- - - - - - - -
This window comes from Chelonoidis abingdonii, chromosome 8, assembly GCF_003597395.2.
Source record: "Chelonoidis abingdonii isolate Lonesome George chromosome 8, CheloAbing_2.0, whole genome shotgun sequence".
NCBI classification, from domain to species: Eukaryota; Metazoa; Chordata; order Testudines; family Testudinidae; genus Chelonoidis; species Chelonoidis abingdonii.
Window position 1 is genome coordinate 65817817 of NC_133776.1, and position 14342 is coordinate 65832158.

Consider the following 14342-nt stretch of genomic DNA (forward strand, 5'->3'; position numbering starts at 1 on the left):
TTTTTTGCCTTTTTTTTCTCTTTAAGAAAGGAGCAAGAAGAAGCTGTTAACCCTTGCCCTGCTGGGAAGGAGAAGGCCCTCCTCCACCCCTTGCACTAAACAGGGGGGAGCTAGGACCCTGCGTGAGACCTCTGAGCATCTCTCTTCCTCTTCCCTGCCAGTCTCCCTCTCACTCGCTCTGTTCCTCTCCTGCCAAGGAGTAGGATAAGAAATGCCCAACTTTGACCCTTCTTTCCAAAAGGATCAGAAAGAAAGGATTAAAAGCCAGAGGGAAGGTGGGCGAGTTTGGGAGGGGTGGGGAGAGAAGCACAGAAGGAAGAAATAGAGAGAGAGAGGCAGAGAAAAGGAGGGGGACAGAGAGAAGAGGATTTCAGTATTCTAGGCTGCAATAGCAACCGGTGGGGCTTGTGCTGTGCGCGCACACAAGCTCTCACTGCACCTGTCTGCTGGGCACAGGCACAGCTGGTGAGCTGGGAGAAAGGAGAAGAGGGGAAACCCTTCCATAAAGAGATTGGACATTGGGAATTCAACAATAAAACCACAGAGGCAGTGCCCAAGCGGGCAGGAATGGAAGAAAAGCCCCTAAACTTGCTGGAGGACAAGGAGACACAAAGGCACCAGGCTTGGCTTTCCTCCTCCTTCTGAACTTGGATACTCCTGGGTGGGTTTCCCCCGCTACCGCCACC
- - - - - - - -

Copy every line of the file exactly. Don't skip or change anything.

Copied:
This window comes from Chelonoidis abingdonii, chromosome 8, assembly GCF_003597395.2.
Source record: "Chelonoidis abingdonii isolate Lonesome George chromosome 8, CheloAbing_2.0, whole genome shotgun sequence".
NCBI classification, from domain to species: Eukaryota; Metazoa; Chordata; order Testudines; family Testudinidae; genus Chelonoidis; species Chelonoidis abingdonii.
Window position 1 is genome coordinate 65817817 of NC_133776.1, and position 14342 is coordinate 65832158.

Consider the following 14342-nt stretch of genomic DNA (forward strand, 5'->3'; position numbering starts at 1 on the left):
TTTTTTGCCTTTTTTTTCTCTTTAAGAAAGGAGCAAGAAGAAGCTGTTAACCCTTGCCCTGCTGGGAAGGAGAAGGCCCTCCTCCACCCCTTGCACTAAACAGGGGGGAGCTAGGACCCTGCGTGAGACCTCTGAGCATCTCTCTTCCTCTTCCCTGCCAGTCTCCCTCTCACTCGCTCTGTTCCTCTCCTGCCAAGGAGTAGGATAAGAAATGCCCAACTTTGACCCTTCTTTCCAAAAGGATCAGAAAGAAAGGATTAAAAGCCAGAGGGAAGGTGGGCGAGTTTGGGAGGGGTGGGGAGAGAAGCACAGAAGGAAGAAATAGAGAGAGAGAGGCAGAGAAAAGGAGGGGGACAGAGAGAAGAGGATTTCAGTATTCTAGGCTGCAATAGCAACCGGTGGGGCTTGTGCTGTGCGCGCACACAAGCTCTCACTGCACCTGTCTGCTGGGCACAGGCACAGCTGGTGAGCTGGGAGAAAGGAGAAGAGGGGAAACCCTTCCATAAAGAGATTGGACATTGGGAATTCAACAATAAAACCACAGAGGCAGTGCCCAAGCGGGCAGGAATGGAAGAAAAGCCCCTAAACTTGCTGGAGGACAAGGAGACACAAAGGCACCAGGCTTGGCTTTCCTCCTCCTTCTGAACTTGGATACTCCTGGGTGGGTTTCCCCCGCTACCGCCACC